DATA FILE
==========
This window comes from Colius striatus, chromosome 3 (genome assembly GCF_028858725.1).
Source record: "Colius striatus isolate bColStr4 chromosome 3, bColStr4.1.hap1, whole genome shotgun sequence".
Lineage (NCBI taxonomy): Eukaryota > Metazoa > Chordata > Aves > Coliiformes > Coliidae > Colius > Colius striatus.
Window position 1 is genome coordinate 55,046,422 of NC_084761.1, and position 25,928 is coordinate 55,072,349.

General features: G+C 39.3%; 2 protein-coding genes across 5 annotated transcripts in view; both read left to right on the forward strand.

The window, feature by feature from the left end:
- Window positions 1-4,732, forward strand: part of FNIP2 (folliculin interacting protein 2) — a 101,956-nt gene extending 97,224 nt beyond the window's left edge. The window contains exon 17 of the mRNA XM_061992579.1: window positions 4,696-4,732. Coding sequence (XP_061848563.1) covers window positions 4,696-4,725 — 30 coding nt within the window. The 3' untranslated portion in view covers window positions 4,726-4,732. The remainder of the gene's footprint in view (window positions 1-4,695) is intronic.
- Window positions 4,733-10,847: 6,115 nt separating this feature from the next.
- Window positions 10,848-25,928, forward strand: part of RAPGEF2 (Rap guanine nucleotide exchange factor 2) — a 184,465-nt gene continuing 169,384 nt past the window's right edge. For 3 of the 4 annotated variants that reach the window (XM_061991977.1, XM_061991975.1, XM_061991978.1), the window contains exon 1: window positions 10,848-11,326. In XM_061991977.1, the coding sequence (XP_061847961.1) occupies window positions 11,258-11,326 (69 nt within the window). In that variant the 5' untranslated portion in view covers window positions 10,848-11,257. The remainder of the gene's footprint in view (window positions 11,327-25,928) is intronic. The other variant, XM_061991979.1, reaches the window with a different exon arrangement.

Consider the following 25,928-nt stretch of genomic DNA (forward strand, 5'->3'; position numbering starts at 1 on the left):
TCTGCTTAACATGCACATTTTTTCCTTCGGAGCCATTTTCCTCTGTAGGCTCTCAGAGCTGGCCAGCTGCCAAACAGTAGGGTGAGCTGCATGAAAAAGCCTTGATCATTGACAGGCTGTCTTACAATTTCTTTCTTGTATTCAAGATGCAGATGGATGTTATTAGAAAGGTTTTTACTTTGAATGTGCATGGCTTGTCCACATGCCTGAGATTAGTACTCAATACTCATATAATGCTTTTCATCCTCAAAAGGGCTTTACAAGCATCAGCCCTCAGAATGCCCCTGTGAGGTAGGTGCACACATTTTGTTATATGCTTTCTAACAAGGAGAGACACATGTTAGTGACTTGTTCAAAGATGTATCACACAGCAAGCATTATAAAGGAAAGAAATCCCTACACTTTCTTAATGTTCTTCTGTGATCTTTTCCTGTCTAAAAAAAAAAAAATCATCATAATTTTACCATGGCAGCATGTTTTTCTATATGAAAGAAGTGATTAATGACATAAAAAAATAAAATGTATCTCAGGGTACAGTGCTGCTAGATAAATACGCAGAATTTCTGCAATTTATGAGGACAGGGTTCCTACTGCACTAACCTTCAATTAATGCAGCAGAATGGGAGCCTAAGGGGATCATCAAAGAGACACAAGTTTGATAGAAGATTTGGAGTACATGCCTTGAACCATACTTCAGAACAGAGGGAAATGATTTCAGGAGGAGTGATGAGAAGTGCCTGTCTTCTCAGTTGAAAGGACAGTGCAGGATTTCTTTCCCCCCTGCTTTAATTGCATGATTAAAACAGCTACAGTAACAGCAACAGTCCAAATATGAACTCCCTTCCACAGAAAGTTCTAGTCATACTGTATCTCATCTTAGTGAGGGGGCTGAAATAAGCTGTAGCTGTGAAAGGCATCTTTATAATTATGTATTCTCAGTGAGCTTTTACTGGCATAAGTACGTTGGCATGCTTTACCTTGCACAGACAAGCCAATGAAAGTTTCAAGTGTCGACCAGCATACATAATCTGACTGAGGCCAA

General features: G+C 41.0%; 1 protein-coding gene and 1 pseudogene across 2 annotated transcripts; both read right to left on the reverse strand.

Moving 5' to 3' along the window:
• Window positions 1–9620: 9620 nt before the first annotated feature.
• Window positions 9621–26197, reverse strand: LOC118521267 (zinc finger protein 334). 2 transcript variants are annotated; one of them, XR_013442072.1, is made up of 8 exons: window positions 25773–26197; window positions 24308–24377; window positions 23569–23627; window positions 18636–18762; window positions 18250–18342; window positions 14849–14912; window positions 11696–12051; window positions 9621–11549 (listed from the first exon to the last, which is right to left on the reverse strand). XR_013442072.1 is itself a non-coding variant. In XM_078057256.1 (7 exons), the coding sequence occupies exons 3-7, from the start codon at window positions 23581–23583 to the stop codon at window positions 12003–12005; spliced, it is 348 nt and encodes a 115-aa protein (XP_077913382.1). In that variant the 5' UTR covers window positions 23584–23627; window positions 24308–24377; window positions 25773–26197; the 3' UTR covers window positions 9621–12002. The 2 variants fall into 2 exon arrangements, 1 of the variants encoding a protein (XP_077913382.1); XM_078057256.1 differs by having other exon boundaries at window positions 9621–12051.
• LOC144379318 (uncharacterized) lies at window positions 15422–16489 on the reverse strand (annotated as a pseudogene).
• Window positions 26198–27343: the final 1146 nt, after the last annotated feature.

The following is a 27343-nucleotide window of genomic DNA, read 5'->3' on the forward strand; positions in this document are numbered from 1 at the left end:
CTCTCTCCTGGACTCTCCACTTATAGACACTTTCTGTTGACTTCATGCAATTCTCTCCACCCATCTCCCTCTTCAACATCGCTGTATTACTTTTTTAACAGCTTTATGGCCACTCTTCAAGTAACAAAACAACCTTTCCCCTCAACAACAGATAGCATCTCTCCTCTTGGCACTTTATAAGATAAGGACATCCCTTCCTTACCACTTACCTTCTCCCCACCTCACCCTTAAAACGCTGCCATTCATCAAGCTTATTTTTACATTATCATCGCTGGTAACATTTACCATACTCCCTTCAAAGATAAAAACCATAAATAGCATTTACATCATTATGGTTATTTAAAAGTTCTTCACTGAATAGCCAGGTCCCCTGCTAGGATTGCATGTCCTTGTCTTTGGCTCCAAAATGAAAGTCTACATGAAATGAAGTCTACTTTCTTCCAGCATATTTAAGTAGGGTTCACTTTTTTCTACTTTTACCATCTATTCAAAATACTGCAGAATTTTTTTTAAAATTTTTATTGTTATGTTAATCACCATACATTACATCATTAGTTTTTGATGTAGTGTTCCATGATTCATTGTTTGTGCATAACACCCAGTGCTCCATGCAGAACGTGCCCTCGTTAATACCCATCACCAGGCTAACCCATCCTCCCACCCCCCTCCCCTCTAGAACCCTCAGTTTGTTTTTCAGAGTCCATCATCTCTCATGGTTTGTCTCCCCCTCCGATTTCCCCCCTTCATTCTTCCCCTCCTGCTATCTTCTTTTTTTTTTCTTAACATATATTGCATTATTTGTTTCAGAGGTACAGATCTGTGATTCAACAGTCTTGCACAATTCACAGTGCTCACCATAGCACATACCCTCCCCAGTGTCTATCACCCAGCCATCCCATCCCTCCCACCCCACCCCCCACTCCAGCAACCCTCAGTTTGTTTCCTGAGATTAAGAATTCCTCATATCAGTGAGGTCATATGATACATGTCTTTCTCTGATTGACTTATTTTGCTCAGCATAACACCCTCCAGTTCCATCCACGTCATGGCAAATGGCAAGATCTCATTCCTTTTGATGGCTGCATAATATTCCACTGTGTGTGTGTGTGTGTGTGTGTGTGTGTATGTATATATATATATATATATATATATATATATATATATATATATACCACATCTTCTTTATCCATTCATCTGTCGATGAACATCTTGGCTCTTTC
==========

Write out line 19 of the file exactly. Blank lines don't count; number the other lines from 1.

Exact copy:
CTCTCTCCTGGACTCTCCACTTATAGACACTTTCTGTTGACTTCATGCAATTCTCTCCACCCATCTCCCTCTTCAACATCGCTGTATTACTTTTTTAACAGCTTTATGGCCACTCTTCAAGTAACAAAACAACCTTTCCCCTCAACAACAGATAGCATCTCTCCTCTTGGCACTTTATAAGATAAGGACATCCCTTCCTTACCACTTACCTTCTCCCCACCTCACCCTTAAAACGCTGCCATTCATCAAGCTTATTTTTACATTATCATCGCTGGTAACATTTACCATACTCCCTTCAAAGATAAAAACCATAAATAGCATTTACATCATTATGGTTATTTAAAAGTTCTTCACTGAATAGCCAGGTCCCCTGCTAGGATTGCATGTCCTTGTCTTTGGCTCCAAAATGAAAGTCTACATGAAATGAAGTCTACTTTCTTCCAGCATATTTAAGTAGGGTTCACTTTTTTCTACTTTTACCATCTATTCAAAATACTGCAGAATTTTTTTTAAAATTTTTATTGTTATGTTAATCACCATACATTACATCATTAGTTTTTGATGTAGTGTTCCATGATTCATTGTTTGTGCATAACACCCAGTGCTCCATGCAGAACGTGCCCTCGTTAATACCCATCACCAGGCTAACCCATCCTCCCACCCCCCTCCCCTCTAGAACCCTCAGTTTGTTTTTCAGAGTCCATCATCTCTCATGGTTTGTCTCCCCCTCCGATTTCCCCCCTTCATTCTTCCCCTCCTGCTATCTTCTTTTTTTTTTCTTAACATATATTGCATTATTTGTTTCAGAGGTACAGATCTGTGATTCAACAGTCTTGCACAATTCACAGTGCTCACCATAGCACATACCCTCCCCAGTGTCTATCACCCAGCCATCCCATCCCTCCCACCCCACCCCCCACTCCAGCAACCCTCAGTTTGTTTCCTGAGATTAAGAATTCCTCATATCAGTGAGGTCATATGATACATGTCTTTCTCTGATTGACTTATTTTGCTCAGCATAACACCCTCCAGTTCCATCCACGTCATGGCAAATGGCAAGATCTCATTCCTTTTGATGGCTGCATAATATTCCACTGTGTGTGTGTGTGTGTGTGTGTGTGTGTATGTATATATATATATATATATATATATATATATATATATATATATACCACATCTTCTTTATCCATTCATCTGTCGATGAACATCTTGGCTCTTTC